By Nathan Menoian
Taking your business global will set before you arduous challenges, plenty of “dos and don’ts,” and some surprises too.
A serious financial investment will be required, not to mention many months of research and planning. But those who’ve been through the process of putting together a global venture agree that having the right people in place is of significant and lasting importance.
Jim Zawacki, who chairs Grand Rapids-based GR Spring and Stamping, says for companies expanding to foreign markets, finding key personnel who share the culture and language of the new location is a smart move.
Local is even better, Zawacki adds, noting that languages often differ from one territory to the next. Equally important: hire as many English-speaking people as possible, thus minimizing communication errors between the U.S. home office and the new site.
Zawacki says hiring a law firm with proven international business experience and an understanding of the business history of the area is important. It wouldn’t hurt if they knew the language as well.
Zawacki bought his company in 1985, and runs three facilities in Grand Rapids, one in Kentucky, and another in Chihuahua, Mexico, as well as an office in Japan in addition to being involved with a successful venture in China from 2003 to 2007.
The challenges of an international operation include those involving logistics. Zawacki’s advice: Always have backup plans in place for delivering products on time or, on occasion, even quicker than planned. With cargo ships taking up to six weeks to reach their destination port, that’s an imperative.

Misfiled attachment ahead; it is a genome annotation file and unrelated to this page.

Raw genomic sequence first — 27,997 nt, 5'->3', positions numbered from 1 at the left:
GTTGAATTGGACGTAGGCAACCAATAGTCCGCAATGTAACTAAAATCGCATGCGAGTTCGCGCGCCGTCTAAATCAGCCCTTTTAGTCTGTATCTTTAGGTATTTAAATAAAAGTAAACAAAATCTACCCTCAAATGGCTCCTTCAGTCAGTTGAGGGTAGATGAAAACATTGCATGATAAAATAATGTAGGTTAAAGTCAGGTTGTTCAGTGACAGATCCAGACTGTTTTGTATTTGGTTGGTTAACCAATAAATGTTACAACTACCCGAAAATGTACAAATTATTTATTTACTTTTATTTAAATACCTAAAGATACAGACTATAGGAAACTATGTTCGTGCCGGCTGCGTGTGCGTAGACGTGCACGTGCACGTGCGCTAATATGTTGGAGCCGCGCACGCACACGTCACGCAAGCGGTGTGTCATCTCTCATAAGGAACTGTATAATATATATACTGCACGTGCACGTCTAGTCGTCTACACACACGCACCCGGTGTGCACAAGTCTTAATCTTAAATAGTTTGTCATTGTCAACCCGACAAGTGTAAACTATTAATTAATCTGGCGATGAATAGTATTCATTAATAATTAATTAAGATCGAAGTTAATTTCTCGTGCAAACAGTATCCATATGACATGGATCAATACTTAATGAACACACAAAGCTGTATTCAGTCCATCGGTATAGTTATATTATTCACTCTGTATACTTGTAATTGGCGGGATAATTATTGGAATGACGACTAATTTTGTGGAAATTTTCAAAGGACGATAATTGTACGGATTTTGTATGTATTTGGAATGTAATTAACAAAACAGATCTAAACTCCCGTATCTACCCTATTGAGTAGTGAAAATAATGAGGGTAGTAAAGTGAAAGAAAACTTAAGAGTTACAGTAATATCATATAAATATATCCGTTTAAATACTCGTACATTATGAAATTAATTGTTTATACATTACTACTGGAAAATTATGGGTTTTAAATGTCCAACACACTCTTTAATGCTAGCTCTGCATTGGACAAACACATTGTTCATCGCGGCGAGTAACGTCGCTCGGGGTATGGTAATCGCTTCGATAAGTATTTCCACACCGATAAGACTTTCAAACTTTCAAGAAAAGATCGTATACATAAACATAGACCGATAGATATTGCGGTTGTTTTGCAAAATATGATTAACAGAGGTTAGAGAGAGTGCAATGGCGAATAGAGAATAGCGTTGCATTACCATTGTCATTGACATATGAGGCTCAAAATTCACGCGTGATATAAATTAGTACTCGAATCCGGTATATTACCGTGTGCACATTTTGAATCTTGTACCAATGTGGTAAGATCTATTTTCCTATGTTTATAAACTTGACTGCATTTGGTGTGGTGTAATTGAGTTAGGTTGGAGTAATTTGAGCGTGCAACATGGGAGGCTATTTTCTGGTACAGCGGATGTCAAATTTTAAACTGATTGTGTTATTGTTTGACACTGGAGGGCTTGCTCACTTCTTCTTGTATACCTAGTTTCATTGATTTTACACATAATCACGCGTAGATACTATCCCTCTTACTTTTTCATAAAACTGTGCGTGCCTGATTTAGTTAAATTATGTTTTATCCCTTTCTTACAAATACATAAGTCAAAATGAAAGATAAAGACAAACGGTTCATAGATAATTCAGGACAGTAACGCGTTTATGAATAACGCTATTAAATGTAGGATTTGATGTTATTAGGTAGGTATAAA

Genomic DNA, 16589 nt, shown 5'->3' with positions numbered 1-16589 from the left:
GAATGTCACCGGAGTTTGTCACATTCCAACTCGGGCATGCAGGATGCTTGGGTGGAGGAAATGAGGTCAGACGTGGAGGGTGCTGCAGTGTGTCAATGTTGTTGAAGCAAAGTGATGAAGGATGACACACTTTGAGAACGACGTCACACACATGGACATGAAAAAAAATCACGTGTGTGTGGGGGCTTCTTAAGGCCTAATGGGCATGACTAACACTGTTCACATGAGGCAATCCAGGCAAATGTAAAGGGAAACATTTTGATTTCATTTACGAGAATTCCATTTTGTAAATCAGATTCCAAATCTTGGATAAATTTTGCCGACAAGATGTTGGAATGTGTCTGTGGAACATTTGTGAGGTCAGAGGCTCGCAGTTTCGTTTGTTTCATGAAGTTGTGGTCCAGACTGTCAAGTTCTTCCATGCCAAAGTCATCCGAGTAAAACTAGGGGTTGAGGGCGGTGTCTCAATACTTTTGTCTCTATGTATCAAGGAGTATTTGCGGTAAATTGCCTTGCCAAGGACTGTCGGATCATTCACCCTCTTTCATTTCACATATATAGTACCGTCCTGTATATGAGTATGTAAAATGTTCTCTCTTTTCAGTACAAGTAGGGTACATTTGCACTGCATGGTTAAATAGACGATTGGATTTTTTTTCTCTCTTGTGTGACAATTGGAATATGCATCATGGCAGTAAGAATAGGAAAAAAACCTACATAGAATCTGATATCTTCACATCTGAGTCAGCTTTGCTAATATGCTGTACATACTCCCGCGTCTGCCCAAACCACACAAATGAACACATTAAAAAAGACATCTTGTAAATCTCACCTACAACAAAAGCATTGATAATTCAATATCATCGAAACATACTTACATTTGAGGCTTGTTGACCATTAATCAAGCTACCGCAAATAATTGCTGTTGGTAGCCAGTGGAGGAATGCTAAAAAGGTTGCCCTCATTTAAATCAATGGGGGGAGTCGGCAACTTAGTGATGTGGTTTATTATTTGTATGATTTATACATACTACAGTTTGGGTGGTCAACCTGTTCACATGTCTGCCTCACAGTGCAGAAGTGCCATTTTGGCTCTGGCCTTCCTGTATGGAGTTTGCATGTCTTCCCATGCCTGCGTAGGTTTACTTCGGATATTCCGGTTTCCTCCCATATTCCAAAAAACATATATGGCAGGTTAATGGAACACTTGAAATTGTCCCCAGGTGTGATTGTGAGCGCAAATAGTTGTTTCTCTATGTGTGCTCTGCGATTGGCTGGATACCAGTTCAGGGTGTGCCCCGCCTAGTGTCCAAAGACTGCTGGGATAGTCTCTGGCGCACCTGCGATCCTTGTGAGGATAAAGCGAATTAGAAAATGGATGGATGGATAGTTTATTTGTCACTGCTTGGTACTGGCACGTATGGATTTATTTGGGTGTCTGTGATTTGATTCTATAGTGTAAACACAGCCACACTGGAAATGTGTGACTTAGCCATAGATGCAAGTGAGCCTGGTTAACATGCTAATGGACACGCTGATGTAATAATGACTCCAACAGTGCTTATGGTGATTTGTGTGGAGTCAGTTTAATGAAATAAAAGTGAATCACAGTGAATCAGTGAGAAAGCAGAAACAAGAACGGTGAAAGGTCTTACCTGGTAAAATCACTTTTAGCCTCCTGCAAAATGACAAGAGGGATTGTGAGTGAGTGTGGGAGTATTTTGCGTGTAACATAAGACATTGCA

Zawacki also has an opinion when it comes to dealing with international currencies. “Begin your venture using American money, and be sure to quote prices with American money.”
Jumping too fast into a global venture can sometimes lead to dire consequences. Slow down and think it through, says Kevin McKervey, a business advisor and shareholder of International Services at Clayton and McKervey P.C., in Southfield.
“In today’s competitive environment, many small to mid-size companies feel pressure from their customers to go global, or face losing existing business. This causes many to want to start up a new subsidiary in a foreign country immediately. This can be very costly, and for some, can lead to the ultimate demise of their entire business.”
For a smoother transition into foreign markets, McKervey suggests:
-¢ Rough out a budget: “The mere process of putting dollar signs alongside your plan will force you to think it through.”
-¢ Consider alternatives: “Don’t overlook subcontracting to an existing company in the target country. Profits may be lower, but your risk is substantially less.”
-¢ Evaluate the depth of your management team: “While managers devote time to global expansion, the homefront will still need to be managed. Make sure you have sufficient resources to keep both efforts moving forward.”
-¢ Put aside your American ways: “Your ability to adapt other ways of doing business will be critical to your global success.”
If you’re wondering where the money is, banks are still loaning and, as always, requiring inventory and buildings as collateral. McKervey said lenders are more cautious these days because of the current global economy, and might ask for a letter of credit from a foreign bank, or loan funds only to your subsidiary.
Businesses understand that their competition isn’t just from the company down the street or nearby city-it’s become truly global.